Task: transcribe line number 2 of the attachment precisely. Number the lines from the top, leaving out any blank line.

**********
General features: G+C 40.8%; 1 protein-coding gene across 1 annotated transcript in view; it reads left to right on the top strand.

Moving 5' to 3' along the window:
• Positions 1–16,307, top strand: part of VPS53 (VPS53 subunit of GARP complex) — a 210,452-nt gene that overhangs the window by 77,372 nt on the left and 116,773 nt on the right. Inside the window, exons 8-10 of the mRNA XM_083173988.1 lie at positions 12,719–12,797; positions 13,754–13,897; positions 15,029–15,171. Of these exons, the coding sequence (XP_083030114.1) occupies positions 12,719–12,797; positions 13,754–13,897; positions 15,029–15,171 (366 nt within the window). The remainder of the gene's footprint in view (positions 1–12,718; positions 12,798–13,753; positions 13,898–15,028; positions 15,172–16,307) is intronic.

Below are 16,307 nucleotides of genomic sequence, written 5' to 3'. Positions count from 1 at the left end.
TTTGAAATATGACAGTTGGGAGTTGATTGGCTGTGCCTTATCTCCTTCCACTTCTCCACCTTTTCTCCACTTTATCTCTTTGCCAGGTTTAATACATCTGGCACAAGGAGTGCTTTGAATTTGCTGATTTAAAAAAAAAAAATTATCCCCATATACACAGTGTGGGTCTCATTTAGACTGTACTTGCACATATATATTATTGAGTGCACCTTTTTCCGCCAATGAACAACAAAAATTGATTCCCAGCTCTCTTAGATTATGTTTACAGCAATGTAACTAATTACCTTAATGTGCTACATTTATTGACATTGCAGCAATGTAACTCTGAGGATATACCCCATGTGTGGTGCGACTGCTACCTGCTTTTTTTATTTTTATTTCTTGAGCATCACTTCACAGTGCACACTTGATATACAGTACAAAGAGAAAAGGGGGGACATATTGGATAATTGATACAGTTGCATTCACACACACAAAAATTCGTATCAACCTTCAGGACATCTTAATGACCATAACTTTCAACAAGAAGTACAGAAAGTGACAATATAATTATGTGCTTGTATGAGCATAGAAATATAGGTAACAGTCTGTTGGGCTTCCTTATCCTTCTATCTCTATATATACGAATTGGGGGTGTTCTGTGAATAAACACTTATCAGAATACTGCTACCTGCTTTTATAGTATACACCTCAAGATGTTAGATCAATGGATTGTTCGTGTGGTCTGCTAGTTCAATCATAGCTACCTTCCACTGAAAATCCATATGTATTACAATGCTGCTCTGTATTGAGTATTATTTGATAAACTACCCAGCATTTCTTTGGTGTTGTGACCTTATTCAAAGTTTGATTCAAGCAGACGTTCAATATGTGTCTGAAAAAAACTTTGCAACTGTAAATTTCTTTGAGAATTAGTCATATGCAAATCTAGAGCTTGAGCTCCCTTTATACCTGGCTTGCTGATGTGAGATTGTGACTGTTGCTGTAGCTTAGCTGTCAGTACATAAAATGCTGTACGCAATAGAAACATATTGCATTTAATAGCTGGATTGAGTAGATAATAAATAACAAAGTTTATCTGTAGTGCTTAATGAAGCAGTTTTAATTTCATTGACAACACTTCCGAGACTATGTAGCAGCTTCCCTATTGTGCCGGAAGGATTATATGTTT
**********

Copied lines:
Moving 5' to 3' along the window: